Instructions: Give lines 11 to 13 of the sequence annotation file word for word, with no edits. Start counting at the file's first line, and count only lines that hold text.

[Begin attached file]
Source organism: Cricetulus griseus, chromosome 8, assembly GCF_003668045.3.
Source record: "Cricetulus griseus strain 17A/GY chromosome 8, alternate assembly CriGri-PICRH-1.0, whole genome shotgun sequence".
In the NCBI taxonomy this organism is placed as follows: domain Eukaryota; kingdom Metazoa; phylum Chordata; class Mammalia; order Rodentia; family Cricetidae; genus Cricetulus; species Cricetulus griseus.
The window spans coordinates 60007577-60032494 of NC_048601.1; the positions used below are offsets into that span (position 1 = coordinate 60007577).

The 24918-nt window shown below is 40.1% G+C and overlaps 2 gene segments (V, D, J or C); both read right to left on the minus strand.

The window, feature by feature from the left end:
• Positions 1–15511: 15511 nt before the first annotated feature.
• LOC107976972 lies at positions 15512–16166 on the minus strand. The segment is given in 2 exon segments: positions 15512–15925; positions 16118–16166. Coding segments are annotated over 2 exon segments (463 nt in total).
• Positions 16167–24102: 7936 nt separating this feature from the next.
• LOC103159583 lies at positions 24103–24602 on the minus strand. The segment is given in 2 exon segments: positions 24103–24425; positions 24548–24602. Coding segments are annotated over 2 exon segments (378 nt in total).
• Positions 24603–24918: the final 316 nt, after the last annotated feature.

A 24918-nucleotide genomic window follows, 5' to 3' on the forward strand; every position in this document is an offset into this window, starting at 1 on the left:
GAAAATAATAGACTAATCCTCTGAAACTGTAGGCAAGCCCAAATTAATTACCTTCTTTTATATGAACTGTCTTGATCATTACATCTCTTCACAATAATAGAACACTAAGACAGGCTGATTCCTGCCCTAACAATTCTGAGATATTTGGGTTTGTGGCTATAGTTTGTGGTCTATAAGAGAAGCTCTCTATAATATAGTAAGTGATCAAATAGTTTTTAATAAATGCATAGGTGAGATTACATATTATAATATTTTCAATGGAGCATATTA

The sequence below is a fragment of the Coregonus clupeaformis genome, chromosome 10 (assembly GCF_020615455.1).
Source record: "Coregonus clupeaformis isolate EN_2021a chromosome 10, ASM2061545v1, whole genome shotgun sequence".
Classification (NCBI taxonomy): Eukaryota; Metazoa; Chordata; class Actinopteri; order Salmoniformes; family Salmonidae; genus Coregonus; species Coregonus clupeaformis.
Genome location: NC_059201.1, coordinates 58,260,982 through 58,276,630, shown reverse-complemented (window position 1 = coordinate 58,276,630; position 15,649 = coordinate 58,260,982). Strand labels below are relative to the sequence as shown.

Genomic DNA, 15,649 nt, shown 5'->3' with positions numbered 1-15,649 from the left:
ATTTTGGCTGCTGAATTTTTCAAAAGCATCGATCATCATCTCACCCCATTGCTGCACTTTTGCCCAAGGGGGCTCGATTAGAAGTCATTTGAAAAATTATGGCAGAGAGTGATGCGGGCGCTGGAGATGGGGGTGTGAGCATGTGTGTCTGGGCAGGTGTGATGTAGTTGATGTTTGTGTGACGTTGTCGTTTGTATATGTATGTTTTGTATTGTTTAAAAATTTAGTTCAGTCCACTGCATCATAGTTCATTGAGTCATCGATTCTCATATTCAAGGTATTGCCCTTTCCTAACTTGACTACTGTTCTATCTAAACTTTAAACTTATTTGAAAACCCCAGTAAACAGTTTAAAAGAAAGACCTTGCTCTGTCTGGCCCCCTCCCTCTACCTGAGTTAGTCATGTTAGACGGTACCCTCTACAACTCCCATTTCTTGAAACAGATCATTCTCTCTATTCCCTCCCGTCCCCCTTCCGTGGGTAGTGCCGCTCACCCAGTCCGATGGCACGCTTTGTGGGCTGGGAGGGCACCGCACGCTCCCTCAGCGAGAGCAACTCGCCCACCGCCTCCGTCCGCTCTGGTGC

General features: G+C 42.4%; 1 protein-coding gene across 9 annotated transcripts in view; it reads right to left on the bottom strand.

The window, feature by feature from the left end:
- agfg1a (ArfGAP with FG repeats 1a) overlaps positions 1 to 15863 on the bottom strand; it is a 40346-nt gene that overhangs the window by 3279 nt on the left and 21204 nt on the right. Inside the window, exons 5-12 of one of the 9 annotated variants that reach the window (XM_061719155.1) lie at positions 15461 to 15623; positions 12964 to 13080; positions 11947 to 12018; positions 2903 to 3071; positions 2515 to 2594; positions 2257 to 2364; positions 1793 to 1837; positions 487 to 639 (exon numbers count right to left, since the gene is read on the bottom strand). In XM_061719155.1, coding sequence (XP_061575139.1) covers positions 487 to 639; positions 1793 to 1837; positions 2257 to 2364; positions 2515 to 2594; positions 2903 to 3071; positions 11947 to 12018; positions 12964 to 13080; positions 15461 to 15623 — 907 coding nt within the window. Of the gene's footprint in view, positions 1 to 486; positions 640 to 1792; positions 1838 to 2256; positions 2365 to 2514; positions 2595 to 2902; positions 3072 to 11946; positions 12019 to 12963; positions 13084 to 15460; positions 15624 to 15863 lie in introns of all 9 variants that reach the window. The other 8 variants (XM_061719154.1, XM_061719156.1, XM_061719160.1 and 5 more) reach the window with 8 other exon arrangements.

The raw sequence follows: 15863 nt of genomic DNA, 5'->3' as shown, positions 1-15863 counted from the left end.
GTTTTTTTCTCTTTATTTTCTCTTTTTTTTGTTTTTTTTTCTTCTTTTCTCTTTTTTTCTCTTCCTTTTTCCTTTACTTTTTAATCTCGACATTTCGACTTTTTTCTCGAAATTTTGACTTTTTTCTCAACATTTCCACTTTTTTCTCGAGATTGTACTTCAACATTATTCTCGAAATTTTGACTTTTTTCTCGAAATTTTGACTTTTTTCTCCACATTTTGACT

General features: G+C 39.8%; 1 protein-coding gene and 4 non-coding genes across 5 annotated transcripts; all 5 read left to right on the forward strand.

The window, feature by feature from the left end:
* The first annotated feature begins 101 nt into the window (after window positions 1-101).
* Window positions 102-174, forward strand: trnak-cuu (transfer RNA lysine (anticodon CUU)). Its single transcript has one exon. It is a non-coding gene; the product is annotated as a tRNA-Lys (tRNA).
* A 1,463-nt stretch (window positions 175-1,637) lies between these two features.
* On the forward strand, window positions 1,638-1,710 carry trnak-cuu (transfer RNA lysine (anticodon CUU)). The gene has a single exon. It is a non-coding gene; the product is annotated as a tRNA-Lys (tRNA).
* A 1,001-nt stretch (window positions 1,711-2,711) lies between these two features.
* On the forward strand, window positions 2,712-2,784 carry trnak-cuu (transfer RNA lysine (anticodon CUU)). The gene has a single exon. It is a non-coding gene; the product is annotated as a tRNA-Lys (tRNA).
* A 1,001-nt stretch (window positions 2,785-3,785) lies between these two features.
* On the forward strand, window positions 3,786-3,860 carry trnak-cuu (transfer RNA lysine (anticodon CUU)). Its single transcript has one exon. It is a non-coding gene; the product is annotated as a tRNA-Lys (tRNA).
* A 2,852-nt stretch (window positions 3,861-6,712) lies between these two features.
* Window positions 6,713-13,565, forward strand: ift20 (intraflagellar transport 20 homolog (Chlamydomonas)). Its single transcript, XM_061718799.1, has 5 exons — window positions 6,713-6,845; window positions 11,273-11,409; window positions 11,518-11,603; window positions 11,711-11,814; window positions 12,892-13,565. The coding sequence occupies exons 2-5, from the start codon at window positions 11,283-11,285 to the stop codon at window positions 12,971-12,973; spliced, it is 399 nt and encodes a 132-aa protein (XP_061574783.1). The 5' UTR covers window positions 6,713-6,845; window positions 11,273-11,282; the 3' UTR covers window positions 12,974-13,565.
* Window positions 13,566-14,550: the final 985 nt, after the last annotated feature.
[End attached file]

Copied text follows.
• Positions 24603–24918: the final 316 nt, after the last annotated feature.

A 24918-nucleotide genomic window follows, 5' to 3' on the forward strand; every position in this document is an offset into this window, starting at 1 on the left:
GAAAATAATAGACTAATCCTCTGAAACTGTAGGCAAGCCCAAATTAATTACCTTCTTTTATATGAACTGTCTTGATCATTACATCTCTTCACAATAATAGAACACTAAGACAGGCTGATTCCTGCCCTAACAATTCTGAGATATTTGGGTTTGTGGCTATAGTTTGTGGTCTATAAGAGAAGCTCTCTATAATATAGTAAGTGATCAAATAGTTTTTAATAAATGCATAGGTGAGATTACATATTATAATATTTTCAATGGAGCATATTA